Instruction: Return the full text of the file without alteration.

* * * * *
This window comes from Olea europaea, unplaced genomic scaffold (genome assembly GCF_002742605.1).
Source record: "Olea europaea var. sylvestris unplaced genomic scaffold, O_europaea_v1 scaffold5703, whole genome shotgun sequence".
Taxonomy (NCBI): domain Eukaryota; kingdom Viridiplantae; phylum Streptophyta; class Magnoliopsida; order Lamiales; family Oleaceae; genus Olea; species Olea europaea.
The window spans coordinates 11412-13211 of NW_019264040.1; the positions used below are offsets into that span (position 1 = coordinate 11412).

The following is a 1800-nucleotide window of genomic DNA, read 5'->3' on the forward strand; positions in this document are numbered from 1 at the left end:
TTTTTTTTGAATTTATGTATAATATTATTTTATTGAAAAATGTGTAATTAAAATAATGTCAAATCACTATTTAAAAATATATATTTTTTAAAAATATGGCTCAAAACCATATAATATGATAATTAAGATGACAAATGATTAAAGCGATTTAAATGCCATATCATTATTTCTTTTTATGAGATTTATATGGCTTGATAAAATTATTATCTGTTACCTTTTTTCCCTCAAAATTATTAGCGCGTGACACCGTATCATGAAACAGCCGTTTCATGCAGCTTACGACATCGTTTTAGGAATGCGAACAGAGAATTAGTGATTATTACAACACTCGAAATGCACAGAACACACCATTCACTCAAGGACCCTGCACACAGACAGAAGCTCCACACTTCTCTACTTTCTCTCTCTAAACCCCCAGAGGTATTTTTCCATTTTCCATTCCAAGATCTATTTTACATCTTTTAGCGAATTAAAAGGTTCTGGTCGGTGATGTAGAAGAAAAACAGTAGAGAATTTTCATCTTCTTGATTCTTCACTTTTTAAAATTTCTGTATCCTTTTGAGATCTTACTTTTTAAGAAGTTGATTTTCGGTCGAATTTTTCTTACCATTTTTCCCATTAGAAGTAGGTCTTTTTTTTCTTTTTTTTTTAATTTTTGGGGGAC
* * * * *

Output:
This window comes from Olea europaea, unplaced genomic scaffold (genome assembly GCF_002742605.1).
Source record: "Olea europaea var. sylvestris unplaced genomic scaffold, O_europaea_v1 scaffold5703, whole genome shotgun sequence".
Taxonomy (NCBI): domain Eukaryota; kingdom Viridiplantae; phylum Streptophyta; class Magnoliopsida; order Lamiales; family Oleaceae; genus Olea; species Olea europaea.
The window spans coordinates 11412-13211 of NW_019264040.1; the positions used below are offsets into that span (position 1 = coordinate 11412).

The following is a 1800-nucleotide window of genomic DNA, read 5'->3' on the forward strand; positions in this document are numbered from 1 at the left end:
TTTTTTTTGAATTTATGTATAATATTATTTTATTGAAAAATGTGTAATTAAAATAATGTCAAATCACTATTTAAAAATATATATTTTTTAAAAATATGGCTCAAAACCATATAATATGATAATTAAGATGACAAATGATTAAAGCGATTTAAATGCCATATCATTATTTCTTTTTATGAGATTTATATGGCTTGATAAAATTATTATCTGTTACCTTTTTTCCCTCAAAATTATTAGCGCGTGACACCGTATCATGAAACAGCCGTTTCATGCAGCTTACGACATCGTTTTAGGAATGCGAACAGAGAATTAGTGATTATTACAACACTCGAAATGCACAGAACACACCATTCACTCAAGGACCCTGCACACAGACAGAAGCTCCACACTTCTCTACTTTCTCTCTCTAAACCCCCAGAGGTATTTTTCCATTTTCCATTCCAAGATCTATTTTACATCTTTTAGCGAATTAAAAGGTTCTGGTCGGTGATGTAGAAGAAAAACAGTAGAGAATTTTCATCTTCTTGATTCTTCACTTTTTAAAATTTCTGTATCCTTTTGAGATCTTACTTTTTAAGAAGTTGATTTTCGGTCGAATTTTTCTTACCATTTTTCCCATTAGAAGTAGGTCTTTTTTTTCTTTTTTTTTTAATTTTTGGGGGAC